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Preliminary FoodNet Data on the Incidence of Foodborne Illnesses --- Selected Sites, United States, 2000
Each year in the United States, an estimated 76 million persons contract foodborne illnesses (1). CDC's Emerging Infections Program Foodborne Diseases Active Surveillance Network (FoodNet) collects data about nine foodborne diseases in eight U.S. sites to quantify and monitor foodborne illnesses (2--5). This report describes preliminary surveillance data for 2000 and compares them with 1996--1999 data. The data indicate the relative frequency of diagnosed infections, demonstrate substantial regional variation, and suggest trends in incidence. FoodNet provides data for monitoring foodborne illnesses and interventions designed to reduce them.
In 1996, active surveillance began for laboratory-confirmed cases of Campylobacter, Escherichia coli O157, Listeria monocytogenes, Salmonella, Shigella, Vibrio, and Yersinia entercolitica infections in Minnesota, Oregon, and selected counties in California, Connecticut, and Georgia. In 1997, surveillance for laboratory-confirmed cases of Cryptosporidium spp. and Cyclospora cayetanensis infections was added, and 12 Georgia counties and Fairfield County in Connecticut were added to the surveillance area. In 1998, the surveillance area for Connecticut became statewide and active surveillance began in selected counties in Maryland and New York. In 1999, the remaining counties in Georgia and eight counties in the metropolitan Albany, New York, area were added. In 2000, 11 counties in Tennessee and Contra Costa County in California were added, bringing the FoodNet surveillance population to 29.5 million persons (10.8% of the 1999 U.S. population) (6). To identify cases, surveillance personnel contact each clinical laboratory in their surveillance area either weekly or monthly depending on the size of the clinical laboratory. Cases represent the first isolation of a pathogen from a person by a clinical laboratory; most specimens were obtained for diagnostic purposes from ill persons.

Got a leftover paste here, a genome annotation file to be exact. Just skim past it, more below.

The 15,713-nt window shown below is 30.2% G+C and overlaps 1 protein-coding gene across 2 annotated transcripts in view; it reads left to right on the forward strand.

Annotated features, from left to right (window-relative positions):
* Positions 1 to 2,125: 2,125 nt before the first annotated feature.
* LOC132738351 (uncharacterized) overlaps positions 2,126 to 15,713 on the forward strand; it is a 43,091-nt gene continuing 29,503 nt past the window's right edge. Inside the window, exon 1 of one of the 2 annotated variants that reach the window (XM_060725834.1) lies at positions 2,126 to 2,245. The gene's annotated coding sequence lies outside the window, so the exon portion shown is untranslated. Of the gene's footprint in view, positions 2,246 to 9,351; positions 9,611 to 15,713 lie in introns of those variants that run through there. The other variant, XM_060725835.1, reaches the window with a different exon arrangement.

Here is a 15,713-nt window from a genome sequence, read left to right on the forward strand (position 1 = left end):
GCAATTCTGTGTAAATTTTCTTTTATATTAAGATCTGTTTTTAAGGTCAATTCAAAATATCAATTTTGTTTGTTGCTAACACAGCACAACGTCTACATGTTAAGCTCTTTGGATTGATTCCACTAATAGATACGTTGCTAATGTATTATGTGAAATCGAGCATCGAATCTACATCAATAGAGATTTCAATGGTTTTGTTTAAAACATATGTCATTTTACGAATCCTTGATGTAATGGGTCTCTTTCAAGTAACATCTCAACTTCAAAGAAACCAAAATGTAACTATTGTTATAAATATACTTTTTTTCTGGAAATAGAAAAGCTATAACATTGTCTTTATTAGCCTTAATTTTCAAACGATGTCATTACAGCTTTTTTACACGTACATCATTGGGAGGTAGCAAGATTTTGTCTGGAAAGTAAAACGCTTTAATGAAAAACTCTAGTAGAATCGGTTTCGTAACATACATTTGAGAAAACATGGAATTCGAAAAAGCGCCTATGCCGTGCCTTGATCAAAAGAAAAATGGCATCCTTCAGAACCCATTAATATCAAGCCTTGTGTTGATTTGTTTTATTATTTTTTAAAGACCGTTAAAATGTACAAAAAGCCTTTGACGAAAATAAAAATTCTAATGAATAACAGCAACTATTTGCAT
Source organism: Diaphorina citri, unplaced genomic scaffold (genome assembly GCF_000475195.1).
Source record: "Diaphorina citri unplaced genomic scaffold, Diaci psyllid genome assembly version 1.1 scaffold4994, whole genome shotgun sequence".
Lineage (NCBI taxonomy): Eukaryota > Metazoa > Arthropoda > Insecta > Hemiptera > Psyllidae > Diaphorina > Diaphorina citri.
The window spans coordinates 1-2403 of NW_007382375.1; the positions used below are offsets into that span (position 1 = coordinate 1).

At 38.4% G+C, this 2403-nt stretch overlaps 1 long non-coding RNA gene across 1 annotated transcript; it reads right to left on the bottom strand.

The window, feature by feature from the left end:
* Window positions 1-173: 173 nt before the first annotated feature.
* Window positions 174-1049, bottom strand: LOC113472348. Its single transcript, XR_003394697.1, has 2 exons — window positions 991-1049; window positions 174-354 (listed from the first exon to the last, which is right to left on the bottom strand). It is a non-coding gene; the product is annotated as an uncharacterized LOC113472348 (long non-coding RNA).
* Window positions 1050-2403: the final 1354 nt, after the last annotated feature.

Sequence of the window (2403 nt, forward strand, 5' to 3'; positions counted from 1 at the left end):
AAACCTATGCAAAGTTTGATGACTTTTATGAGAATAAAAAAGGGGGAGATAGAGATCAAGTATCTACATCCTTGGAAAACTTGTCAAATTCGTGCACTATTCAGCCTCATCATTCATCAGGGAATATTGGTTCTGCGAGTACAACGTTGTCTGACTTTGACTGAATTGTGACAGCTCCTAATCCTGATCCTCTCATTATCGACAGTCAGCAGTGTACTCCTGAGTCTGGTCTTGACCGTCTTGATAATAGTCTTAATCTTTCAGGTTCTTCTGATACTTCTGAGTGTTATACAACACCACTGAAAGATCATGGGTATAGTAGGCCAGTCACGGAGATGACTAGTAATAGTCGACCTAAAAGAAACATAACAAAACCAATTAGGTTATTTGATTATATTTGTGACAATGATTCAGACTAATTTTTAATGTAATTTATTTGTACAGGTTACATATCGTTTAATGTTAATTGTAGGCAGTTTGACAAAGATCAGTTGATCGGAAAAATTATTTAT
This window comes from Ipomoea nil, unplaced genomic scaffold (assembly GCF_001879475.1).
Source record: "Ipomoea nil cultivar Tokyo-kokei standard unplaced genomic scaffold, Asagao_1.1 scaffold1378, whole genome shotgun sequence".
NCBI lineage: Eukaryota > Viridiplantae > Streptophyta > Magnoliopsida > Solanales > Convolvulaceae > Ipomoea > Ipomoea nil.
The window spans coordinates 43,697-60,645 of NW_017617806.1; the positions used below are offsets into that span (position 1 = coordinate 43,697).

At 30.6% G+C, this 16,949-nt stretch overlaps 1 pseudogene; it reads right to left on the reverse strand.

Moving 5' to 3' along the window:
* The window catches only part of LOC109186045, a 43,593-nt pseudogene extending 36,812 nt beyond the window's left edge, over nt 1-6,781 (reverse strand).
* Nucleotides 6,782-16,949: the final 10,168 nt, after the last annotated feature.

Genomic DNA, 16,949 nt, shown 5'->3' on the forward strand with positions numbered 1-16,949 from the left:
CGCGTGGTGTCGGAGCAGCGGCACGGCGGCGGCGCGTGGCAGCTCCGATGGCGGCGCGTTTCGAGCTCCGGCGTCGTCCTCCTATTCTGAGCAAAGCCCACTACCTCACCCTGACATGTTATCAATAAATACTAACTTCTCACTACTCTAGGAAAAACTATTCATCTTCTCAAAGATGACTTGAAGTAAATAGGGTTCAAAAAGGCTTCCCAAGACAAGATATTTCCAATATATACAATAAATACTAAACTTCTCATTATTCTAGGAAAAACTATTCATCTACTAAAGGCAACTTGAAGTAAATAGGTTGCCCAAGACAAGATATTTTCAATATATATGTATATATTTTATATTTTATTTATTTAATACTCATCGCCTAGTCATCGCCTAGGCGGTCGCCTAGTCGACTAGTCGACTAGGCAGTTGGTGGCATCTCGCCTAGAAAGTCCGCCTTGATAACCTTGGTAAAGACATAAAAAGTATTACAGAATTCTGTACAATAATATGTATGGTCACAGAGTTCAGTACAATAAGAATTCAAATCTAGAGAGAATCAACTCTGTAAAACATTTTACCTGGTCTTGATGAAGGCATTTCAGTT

Preliminary incidence figures for 2000 were calculated using the number of cases of diagnosed infections that FoodNet had identified at clinical laboratories as the numerator and 1999 population estimates as the denominator (6). Final incidence rates will be calculated when 2000 population census counts are available.
The data for 2000 are presented in two ways: from the five original sites and from the expanded eight site population. The eight site data are likely to represent better the national picture. During 2000, 12,631 laboratory-confirmed cases of nine diseases under surveillance were identified: 4640 of campylobacteriosis, 4237 of salmonellosis, 2324 of shigellosis, 631 of E. coli O157 infections, 484 of cryptosporidiosis, 131 of yersiniosis, 101 of listeriosis, 61 of Vibrio infections, and 22 of cyclosporiasis. Among the 3686 Salmonella isolates serotyped, 862 (23%) were serotype Typhimurium, 565 (15%) were serotype Enteritidis, 399 (11%) were serotype Newport, and 248 (7%) were serotype Heidelberg. Among the 2192 Shigella isolates with a known species, 85% were S. sonnei and 13% were S. flexneri. Among the 52 Vibrio isolates with known species, 35 (67%) were V. parahaemolyticus, five (10%) were V. cholerae nontoxigenic, and four (8%) were V. vulnificus.